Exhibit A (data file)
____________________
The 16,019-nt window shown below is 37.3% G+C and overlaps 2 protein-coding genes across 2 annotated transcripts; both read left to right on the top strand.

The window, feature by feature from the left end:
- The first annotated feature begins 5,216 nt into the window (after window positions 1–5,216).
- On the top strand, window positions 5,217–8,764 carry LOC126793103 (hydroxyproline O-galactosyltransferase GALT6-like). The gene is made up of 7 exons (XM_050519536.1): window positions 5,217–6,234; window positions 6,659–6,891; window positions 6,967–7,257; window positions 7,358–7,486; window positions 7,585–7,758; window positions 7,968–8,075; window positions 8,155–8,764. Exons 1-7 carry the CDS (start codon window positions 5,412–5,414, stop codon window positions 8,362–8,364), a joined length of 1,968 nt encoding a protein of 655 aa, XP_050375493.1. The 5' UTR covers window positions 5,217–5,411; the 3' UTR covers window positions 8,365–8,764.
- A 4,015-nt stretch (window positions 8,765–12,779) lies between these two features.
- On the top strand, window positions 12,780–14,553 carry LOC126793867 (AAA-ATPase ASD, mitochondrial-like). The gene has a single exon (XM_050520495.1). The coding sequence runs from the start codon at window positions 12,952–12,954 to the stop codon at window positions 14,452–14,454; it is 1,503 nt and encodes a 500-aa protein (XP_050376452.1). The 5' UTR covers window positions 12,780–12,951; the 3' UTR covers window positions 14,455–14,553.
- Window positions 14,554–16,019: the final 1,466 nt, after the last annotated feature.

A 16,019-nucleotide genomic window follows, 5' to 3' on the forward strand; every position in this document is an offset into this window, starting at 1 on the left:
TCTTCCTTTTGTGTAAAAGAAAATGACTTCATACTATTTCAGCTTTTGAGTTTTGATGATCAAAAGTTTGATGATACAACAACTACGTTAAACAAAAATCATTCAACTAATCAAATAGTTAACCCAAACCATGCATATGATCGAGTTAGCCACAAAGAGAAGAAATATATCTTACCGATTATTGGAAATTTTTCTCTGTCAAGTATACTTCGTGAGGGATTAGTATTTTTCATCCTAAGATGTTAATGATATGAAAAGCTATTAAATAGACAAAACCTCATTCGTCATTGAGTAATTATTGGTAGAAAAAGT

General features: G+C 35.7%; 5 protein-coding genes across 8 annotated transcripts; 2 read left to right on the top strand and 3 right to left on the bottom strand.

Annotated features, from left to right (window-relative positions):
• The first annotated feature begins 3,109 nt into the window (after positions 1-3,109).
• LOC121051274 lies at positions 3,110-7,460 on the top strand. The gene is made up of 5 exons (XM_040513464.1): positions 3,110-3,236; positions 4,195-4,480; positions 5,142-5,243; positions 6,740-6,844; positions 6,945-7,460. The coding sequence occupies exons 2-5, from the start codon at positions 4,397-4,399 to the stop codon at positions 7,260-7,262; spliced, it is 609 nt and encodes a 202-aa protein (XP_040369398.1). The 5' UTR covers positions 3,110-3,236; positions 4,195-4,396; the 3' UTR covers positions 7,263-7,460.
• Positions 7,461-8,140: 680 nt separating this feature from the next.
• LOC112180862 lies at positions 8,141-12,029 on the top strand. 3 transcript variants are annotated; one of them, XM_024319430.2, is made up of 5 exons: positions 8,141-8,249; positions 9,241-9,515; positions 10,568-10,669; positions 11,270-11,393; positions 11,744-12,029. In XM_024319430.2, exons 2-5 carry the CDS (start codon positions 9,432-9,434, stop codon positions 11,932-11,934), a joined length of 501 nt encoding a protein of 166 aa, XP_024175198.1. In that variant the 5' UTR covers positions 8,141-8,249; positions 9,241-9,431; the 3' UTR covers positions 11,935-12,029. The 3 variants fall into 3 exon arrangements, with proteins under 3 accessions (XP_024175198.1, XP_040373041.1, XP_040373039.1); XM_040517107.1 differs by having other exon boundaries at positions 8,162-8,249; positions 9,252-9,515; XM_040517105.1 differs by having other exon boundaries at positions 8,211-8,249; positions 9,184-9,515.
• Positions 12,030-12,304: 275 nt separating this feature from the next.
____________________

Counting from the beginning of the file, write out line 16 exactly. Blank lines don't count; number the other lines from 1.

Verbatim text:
• Positions 12,030-12,304: 275 nt separating this feature from the next.